by Bill Onasch
Sometimes Nomenclature Matters
The television news readers, and even the President incorrectly identify Donald Trump as “President Elect.” The first billionaire to reach transition to the White House actually remains “President Designate” until the second Wednesday in December.
I’m not nit-picking. The real presidential election takes place next month when the “Electors” we voted for last Tuesday gather in their respective state capitals and the District of Columbia.
It is not a mere formality—it is decisive. And for the second time in this millennial century they will select the candidate who placed second in the popular vote. Neither the news readers, nor the current sitting President wish to remind us of this inconvenient truth exposing a democratic process that can be as much of a scam as Trump University.
While some racist graffiti soon started appearing after Trump’s “triumph,” tens of thousands spontaneously took to the streets proclaiming Trump was not their President. They are not just sore losers. A majority of American voters had already made that same decision.
In a couple of places they got hijacked by self-styled “anarchists” who bird-dog others’ events committing minor vandalism leading to tear-gas and arrests by cops. But these actions have been mostly peaceful—certainly the one I attended in Kansas City was and many brought their kids and dogs. I’ve been following elections since the days of “I Like Ike” and I’ve never seen such protests before a new President even took office.
But like Al Gore in 2000, Hillary Clinton did not join in or encourage such peaceful rage. Just the opposite—she and President Obama pledged to support the orderly, peaceful transition claimed as the cornerstone of American democracy. They remain loyal servants to the ruling class. That class mostly would have preferred a second Clinton managing their interests—but they value stability above all else.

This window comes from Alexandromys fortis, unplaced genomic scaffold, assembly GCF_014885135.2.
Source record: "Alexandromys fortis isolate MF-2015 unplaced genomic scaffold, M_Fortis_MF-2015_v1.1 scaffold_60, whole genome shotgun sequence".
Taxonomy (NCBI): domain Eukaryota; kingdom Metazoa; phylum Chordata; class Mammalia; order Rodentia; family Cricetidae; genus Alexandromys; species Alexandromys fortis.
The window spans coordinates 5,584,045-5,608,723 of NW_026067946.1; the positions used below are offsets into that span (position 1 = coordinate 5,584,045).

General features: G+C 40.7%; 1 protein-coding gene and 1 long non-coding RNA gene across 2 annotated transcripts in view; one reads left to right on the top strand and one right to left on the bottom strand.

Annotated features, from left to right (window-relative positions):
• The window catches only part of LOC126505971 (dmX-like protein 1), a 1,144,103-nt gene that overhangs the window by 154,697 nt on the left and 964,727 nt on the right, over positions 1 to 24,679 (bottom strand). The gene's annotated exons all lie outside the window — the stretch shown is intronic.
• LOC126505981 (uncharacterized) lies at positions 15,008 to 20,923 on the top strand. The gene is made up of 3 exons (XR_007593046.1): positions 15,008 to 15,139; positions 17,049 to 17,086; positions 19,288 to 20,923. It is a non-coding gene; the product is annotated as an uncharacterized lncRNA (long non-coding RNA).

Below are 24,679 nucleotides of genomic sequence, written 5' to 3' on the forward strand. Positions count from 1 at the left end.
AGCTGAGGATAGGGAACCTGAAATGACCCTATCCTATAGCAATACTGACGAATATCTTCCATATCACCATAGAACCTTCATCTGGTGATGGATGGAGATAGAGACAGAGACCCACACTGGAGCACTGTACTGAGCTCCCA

The President put aside any hard feelings about Trump’s earlier vicious campaign that convinced millions that Obama was not an American citizen. Trump was just as gracious calling his 90-minute meeting in the Oval Office “a great honor.” He also praised “crooked Hillary” for her decades of devoted public service.
An Unjust Transition
Over the past 7+ years I have described the Obama administration as the most reactionary in living memory. But it won’t take long for his replacement to set a new record.
Undoubtedly, one of his very first actions will be to complete a trifecta by filling the Supreme Court vacancy–aiming to strike a quick blow for theocratic Christian extremists by reversing Roe. A host of other anti-labor, misogynist, xenophobic rulings will likely follow.
For at least two years Trump will have a firm grip on all three branches of government. That doesn’t mean he can do whatever he wants, much less what he has promised. He’s already accepted the fact that he can’t immediately repeal and replace what he calls ObamaCare. He won’t get anybody to pay for a ten-foot wall along the Mexican border. A Brexit-like abandonment of NAFTA and other capital export deals already in place would mean a showdown battle with most of his fellow ruling rich.